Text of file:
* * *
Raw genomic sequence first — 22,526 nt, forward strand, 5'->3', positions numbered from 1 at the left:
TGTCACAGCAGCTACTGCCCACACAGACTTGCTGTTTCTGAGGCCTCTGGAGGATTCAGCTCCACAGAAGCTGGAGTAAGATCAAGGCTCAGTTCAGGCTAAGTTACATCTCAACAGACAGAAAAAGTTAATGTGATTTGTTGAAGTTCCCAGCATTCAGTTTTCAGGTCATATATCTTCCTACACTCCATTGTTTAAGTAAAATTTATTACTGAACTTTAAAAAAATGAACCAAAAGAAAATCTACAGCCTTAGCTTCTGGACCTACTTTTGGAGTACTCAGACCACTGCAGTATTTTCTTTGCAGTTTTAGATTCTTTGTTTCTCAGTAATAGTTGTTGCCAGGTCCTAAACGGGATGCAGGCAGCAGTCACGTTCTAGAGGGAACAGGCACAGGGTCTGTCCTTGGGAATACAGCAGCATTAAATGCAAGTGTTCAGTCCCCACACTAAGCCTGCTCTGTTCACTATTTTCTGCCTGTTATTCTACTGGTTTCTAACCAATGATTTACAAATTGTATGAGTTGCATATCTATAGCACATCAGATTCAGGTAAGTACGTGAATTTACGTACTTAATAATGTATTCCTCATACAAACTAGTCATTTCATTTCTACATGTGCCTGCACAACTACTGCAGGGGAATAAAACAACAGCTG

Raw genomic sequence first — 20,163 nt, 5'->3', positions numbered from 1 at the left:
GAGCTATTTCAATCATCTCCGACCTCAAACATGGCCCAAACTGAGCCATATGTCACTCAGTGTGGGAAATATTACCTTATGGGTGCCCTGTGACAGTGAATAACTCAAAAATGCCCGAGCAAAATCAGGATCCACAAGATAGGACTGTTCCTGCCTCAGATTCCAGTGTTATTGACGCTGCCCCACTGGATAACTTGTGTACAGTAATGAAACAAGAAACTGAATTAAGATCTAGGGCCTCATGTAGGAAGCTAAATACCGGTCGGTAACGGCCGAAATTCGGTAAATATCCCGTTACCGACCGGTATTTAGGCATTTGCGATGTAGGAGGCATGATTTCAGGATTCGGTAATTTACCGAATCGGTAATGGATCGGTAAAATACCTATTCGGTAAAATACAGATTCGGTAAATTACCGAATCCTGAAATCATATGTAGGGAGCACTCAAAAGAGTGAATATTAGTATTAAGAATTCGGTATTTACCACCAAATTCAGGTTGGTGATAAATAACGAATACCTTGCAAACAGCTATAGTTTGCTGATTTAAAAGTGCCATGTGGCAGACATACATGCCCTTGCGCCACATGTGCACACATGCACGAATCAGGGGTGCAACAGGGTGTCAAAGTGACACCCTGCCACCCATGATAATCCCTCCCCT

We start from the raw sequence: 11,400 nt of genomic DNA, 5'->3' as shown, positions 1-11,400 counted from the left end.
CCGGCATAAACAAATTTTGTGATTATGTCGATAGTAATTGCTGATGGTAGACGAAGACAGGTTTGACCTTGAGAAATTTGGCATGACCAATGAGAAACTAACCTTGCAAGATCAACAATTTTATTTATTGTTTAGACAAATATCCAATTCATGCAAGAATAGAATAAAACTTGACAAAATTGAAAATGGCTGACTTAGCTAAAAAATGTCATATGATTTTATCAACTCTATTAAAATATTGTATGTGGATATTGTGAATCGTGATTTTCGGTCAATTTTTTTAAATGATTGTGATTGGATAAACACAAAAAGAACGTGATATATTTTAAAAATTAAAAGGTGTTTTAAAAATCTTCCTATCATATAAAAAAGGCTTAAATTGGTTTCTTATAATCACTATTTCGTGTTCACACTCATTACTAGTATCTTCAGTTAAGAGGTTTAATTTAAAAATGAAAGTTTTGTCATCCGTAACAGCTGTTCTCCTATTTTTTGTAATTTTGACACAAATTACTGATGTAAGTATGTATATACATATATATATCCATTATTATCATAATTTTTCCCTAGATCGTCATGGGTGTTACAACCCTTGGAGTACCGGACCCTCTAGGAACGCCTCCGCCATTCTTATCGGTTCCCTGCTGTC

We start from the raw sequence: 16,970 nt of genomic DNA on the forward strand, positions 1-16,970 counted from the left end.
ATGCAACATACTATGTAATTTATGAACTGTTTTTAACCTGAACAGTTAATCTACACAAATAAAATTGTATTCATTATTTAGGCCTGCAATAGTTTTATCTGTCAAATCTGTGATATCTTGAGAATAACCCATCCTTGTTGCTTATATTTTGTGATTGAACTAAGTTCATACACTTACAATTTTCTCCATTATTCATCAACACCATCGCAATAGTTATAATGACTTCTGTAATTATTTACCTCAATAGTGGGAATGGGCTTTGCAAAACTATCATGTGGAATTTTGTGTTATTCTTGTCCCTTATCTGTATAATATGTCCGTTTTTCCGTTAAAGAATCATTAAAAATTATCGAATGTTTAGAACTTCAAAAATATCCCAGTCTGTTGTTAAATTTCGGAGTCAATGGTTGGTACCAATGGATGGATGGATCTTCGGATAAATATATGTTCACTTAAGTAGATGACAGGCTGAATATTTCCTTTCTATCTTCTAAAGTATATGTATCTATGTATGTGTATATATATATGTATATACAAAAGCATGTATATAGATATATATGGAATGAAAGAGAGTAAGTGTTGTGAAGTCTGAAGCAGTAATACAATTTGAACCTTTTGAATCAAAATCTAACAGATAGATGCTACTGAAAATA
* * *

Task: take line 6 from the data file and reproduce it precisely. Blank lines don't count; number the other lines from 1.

CCGGCATAAACAAATTTTGTGATTATGTCGATAGTAATTGCTGATGGTAGACGAAGACAGGTTTGACCTTGAGAAATTTGGCATGACCAATGAGAAACTAACCTTGCAAGATCAACAATTTTATTTATTGTTTAGACAAATATCCAATTCATGCAAGAATAGAATAAAACTTGACAAAATTGAAAATGGCTGACTTAGCTAAAAAATGTCATATGATTTTATCAACTCTATTAAAATATTGTATGTGGATATTGTGAATCGTGATTTTCGGTCAATTTTTTTAAATGATTGTGATTGGATAAACACAAAAAGAACGTGATATATTTTAAAAATTAAAAGGTGTTTTAAAAATCTTCCTATCATATAAAAAAGGCTTAAATTGGTTTCTTATAATCACTATTTCGTGTTCACACTCATTACTAGTATCTTCAGTTAAGAGGTTTAATTTAAAAATGAAAGTTTTGTCATCCGTAACAGCTGTTCTCCTATTTTTTGTAATTTTGACACAAATTACTGATGTAAGTATGTATATACATATATATATCCATTATTATCATAATTTTTCCCTAGATCGTCATGGGTGTTACAACCCTTGGAGTACCGGACCCTCTAGGAACGCCTCCGCCATTCTTATCGGTTCCCTGCTGTC